****THIS REVIEW CONTAINS ZERO SPOILERS!!! THIS IS A SPOILER FREE REVIEW!!!****
My Rating : 1 out of 5 stars
My Recommendation : SKIP IT. No use seeing this clunker anywhere or at anytime.
Logan Lucky, written by "Rebecca Blunt" and directed by Steven Soderbergh, is the story of Jimmy Logan, a down on his luck West Virginian from a perpetually unlucky lineage, who decides to pull off a heist of a NASCAR race with his family and friends. The film stars Channing Tatum, and features supporting turns from Adam Driver, Daniel Craig, Seth MacFarland, Katie Holmes and Hillary Swank.
A few years ago, director Steven Soderbergh announced he was retiring from directing movies. I know people who hold Soderbergh in the highest artistic regard, so much so they would place him on the Mount Rushmore of American filmmakers alongside Kurbick, Scorsese, Malick and Altman (or whatever filmmakers you may choose for such an honor), so when he retired they were downtrodden. I have never disliked Soderbergh, but I have never held him in such high esteem either. Soderbergh is worshiped by critics, which, considering my tepid opinion of him, always makes me think of what Van Halen's frontman Diamond David Lee Roth said in 1984 about another critical darling, Elvis Costello, who is the musical equivalent of Steven Soderbergh. Roth said, " I think music critics LIKE Elvis Costello, because they LOOK LIKE Elvis Costello". I believe the same can be said of Steven Soderbergh.
I think Soderbergh is a very skilled director, but if I am being honest, I think his greatest talent is in elevating otherwise mundane material into moderately above average films. Even his great films (meaning most successful financially and critically) like Traffic, Erin Brockovich and the Ocean's Eleven trilogy, are anything but transcendent. Traffic is arguably Soderbergh's best film and won him a Best Director Oscar, and while it is certainly an interesting film, it never rises to be a truly great one.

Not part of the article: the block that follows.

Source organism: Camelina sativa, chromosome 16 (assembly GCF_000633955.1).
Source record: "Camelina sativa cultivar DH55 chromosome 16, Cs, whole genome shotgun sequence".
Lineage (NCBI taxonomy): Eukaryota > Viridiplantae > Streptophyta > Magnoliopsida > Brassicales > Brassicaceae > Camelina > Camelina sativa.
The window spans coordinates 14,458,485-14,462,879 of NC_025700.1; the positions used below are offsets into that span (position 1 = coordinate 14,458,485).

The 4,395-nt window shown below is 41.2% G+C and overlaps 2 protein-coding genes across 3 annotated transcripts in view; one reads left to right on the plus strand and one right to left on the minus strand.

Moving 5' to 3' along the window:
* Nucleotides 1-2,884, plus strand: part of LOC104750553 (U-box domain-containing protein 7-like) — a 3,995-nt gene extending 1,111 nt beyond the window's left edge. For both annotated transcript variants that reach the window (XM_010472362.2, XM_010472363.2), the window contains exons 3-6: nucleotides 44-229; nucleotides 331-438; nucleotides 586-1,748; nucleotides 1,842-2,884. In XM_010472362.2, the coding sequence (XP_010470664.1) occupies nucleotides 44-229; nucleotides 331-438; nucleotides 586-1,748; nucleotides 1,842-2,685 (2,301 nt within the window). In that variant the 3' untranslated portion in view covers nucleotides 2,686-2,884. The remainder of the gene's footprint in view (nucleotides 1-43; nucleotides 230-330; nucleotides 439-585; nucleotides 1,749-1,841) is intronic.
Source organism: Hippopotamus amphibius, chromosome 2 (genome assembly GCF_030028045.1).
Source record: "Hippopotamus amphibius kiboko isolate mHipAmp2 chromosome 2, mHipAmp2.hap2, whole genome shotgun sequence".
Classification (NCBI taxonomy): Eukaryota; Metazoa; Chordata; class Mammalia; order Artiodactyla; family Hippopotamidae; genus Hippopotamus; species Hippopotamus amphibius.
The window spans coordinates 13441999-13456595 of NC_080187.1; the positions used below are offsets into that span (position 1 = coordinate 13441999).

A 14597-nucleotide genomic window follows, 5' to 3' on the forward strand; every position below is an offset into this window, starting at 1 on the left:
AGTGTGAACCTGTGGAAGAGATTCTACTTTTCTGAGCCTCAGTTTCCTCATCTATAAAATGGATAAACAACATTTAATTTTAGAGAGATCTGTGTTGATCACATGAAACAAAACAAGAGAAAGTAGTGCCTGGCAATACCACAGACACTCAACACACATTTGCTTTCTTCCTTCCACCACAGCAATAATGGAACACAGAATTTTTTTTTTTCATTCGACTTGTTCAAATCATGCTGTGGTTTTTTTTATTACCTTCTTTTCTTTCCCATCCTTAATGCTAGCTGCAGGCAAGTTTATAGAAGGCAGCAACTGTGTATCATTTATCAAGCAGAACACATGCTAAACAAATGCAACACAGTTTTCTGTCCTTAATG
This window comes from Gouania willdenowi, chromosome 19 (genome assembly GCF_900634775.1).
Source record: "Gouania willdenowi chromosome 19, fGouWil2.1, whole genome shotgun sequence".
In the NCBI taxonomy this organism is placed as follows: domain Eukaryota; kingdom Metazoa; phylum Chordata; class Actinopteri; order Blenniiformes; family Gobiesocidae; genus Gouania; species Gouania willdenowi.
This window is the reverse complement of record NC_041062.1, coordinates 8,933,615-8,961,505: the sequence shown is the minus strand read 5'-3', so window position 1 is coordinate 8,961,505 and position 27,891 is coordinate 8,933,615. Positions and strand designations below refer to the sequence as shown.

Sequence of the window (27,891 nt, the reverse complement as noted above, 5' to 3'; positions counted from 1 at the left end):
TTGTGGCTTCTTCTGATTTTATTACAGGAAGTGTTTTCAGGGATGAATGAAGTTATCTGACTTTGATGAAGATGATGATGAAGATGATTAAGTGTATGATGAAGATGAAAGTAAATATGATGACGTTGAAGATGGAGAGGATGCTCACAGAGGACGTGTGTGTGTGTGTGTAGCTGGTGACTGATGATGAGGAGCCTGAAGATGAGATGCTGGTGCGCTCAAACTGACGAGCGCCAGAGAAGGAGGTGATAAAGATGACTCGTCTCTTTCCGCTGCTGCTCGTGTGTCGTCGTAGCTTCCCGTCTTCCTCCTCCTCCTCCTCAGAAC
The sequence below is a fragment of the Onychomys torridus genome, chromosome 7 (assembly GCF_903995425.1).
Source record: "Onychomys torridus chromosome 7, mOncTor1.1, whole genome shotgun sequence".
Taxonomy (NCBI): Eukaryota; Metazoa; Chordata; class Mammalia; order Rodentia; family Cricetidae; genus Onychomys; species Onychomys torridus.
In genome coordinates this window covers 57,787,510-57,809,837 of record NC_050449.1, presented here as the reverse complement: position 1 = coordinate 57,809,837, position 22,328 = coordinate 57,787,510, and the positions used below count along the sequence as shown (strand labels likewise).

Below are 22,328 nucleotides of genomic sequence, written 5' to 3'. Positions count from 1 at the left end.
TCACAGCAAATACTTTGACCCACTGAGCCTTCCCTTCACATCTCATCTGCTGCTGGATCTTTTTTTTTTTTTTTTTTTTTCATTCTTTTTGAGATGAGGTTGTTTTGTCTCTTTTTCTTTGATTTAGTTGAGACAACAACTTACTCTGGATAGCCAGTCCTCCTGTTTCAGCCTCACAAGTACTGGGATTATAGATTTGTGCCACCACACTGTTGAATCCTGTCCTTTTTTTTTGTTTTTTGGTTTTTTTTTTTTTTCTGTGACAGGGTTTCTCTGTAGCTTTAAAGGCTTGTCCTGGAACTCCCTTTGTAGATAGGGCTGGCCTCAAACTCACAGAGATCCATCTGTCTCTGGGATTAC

That said, I did enjoy Sex, Lies and Videotape, Traffic and Che (maybe my favorite Soderbergh film), and was even entertained by the technical proficiency of the Ocean's Eleven franchise, so when I heard Soderbergh was returning from his self-imposed exile, I thought I'd go check out the fruit of his labor.
The thought that came to my mind while I sat through the first third of Logan Lucky was…Steven Soderbergh came out of retirement for this? At the half way point of the film, the thought I had was…Soderbergh definitely should've stayed retired. In the final third of the film, it occurred to me…he did.
Logan Lucky is a derivative, repetitive, manipulative and painstakingly dull movie with no redeeming value whatsoever. The film is an homage to Soderbergh's Ocean's Eleven films, and even self-consciously describes itself as Ocean's 7-11, a play on the fact that it is a heist movie featuring hillbillies in West Virginia and not professional thieves in Las Vegas. The question remains though, were people clamoring for a redneck Ocean's Eleven? And why would Soderbergh return to moviemaking with such an insidiously frivolous and insipid film that, even giving it every benefit of the doubt, has no artistic purpose to it and is devoid of any greater meaning? I understand that not all movies have to "mean" something, and I readily accept that Logan Lucky is meant to be nothing more than pure entertainment, but that still doesn't explain why it would be Soderbergh's comeback vehicle.
In terms of entertainment and fun, Logan Lucky fails in the most conspicuous way because it contains absolutely zero laughs. The continuing and only punchline in the film are the hillbillies who inhabit it, which makes Logan Lucky feel uncomfortably like a modern day version of Stepin Fetchit set in Appalachia meant to belittle and demean working class White people. Everyone in the movie is a one-dimensional idiot and a walking caricature and if they were a racial or religious minority would undoubtedly be considered extremely offensive.